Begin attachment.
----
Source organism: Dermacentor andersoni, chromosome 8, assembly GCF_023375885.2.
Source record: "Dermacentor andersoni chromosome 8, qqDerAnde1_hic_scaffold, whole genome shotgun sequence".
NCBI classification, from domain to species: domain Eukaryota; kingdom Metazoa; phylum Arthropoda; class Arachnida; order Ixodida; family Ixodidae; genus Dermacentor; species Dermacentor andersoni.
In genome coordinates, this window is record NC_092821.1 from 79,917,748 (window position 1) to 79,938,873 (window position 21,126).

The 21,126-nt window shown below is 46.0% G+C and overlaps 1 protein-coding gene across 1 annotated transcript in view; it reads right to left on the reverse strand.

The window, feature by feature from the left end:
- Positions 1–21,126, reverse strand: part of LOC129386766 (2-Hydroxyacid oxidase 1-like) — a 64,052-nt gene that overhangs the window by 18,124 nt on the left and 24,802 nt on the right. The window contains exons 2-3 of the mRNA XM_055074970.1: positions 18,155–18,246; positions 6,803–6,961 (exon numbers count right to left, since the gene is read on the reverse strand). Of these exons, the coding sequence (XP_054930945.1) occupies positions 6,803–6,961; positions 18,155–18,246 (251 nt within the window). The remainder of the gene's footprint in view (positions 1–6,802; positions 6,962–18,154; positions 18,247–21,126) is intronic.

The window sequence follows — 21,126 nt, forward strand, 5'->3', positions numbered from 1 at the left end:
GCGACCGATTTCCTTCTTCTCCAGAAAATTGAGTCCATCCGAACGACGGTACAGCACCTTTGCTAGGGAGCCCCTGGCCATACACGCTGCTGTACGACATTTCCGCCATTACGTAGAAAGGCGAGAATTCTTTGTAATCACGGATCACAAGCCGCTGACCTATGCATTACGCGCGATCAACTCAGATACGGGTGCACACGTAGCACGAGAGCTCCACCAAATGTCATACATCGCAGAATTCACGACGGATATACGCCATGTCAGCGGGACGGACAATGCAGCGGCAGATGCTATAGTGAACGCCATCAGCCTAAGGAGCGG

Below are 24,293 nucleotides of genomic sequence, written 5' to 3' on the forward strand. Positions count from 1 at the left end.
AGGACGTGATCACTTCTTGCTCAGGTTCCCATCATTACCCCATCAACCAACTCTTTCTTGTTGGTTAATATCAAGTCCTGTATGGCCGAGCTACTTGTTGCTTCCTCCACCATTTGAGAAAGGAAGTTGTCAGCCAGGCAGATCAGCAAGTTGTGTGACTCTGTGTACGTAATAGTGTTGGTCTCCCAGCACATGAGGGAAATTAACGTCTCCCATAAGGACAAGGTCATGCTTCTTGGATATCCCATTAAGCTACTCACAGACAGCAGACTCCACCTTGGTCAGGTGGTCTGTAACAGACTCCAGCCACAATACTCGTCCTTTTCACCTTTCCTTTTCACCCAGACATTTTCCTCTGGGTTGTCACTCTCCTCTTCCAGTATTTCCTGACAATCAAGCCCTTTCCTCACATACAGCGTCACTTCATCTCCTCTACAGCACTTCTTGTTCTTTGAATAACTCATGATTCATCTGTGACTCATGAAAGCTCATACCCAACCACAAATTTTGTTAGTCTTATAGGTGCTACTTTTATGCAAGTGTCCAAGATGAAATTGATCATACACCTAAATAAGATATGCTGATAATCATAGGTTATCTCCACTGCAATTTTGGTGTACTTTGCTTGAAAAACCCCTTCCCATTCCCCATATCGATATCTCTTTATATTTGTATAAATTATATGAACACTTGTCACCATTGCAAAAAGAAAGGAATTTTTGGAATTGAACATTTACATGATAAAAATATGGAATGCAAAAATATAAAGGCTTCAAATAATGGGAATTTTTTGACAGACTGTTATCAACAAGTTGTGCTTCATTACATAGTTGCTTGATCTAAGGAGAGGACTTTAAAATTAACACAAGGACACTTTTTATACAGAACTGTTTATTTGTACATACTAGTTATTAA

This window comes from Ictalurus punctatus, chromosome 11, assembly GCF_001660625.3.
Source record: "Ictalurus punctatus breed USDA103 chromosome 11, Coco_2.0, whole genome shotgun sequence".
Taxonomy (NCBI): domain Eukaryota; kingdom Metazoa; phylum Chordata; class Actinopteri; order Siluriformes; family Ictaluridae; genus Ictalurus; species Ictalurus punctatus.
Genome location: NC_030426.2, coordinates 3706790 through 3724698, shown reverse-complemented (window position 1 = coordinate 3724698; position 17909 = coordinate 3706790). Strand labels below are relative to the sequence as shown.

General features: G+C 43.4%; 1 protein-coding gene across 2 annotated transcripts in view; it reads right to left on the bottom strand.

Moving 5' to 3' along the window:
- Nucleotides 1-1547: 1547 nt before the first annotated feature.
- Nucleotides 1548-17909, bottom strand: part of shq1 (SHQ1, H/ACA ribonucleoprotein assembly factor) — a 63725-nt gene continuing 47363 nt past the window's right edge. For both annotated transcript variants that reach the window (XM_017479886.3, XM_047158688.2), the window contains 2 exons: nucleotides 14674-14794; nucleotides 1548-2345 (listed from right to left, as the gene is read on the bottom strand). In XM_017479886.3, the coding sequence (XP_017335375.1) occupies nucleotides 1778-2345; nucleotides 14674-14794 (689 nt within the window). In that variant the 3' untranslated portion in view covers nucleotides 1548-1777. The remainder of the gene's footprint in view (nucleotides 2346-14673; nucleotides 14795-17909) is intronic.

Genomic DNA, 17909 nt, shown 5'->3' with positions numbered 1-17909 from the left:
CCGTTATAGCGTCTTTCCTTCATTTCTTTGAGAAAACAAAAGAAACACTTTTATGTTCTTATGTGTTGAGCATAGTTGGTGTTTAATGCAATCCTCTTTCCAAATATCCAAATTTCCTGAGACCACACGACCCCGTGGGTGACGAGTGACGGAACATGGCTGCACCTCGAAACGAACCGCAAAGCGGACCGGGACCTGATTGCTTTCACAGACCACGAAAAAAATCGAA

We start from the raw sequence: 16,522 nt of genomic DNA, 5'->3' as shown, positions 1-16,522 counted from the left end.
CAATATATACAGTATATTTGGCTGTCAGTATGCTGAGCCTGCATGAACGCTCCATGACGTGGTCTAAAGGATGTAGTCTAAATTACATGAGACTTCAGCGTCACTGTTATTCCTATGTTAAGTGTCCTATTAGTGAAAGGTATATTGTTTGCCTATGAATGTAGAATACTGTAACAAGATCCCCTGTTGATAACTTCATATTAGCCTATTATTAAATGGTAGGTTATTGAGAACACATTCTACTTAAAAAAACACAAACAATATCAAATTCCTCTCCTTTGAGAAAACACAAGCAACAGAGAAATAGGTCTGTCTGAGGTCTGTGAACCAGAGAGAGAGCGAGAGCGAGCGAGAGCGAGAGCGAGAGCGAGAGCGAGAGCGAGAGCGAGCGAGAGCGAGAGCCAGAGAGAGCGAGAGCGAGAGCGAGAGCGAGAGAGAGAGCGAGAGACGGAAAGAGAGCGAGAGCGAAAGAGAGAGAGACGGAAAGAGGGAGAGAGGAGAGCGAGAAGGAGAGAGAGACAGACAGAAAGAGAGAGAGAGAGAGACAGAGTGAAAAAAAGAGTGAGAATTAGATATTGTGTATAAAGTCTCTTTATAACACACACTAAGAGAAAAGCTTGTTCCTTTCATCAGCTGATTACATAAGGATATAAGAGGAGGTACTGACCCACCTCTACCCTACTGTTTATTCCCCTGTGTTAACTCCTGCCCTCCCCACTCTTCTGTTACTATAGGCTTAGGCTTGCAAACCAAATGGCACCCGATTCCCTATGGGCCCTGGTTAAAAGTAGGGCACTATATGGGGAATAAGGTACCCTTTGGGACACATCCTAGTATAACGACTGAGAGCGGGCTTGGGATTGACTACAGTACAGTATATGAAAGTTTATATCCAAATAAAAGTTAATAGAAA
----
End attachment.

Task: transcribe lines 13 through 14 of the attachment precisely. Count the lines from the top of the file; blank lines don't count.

Source record: "Ictalurus punctatus breed USDA103 chromosome 11, Coco_2.0, whole genome shotgun sequence".
Taxonomy (NCBI): domain Eukaryota; kingdom Metazoa; phylum Chordata; class Actinopteri; order Siluriformes; family Ictaluridae; genus Ictalurus; species Ictalurus punctatus.